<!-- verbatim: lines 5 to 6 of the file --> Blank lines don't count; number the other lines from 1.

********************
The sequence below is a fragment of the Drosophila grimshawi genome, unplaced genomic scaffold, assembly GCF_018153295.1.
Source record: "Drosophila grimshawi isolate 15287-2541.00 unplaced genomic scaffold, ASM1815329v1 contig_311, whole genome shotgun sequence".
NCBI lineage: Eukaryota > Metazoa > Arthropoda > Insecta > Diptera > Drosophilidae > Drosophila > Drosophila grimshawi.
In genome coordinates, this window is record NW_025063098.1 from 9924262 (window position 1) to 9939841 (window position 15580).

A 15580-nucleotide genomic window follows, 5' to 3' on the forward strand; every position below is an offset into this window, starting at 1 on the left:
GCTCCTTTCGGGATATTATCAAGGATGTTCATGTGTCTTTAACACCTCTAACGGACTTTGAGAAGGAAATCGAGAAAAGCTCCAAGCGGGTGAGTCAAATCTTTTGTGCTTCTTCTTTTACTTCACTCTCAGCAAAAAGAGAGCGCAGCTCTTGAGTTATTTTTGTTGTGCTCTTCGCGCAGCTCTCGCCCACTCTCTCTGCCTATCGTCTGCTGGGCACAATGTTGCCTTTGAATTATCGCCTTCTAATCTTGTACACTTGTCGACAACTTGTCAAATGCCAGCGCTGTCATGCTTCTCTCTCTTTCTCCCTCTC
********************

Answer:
A 15580-nucleotide genomic window follows, 5' to 3' on the forward strand; every position below is an offset into this window, starting at 1 on the left:
GCTCCTTTCGGGATATTATCAAGGATGTTCATGTGTCTTTAACACCTCTAACGGACTTTGAGAAGGAAATCGAGAAAAGCTCCAAGCGGGTGAGTCAAATCTTTTGTGCTTCTTCTTTTACTTCACTCTCAGCAAAAAGAGAGCGCAGCTCTTGAGTTATTTTTGTTGTGCTCTTCGCGCAGCTCTCGCCCACTCTCTCTGCCTATCGTCTGCTGGGCACAATGTTGCCTTTGAATTATCGCCTTCTAATCTTGTACACTTGTCGACAACTTGTCAAATGCCAGCGCTGTCATGCTTCTCTCTCTTTCTCCCTCTC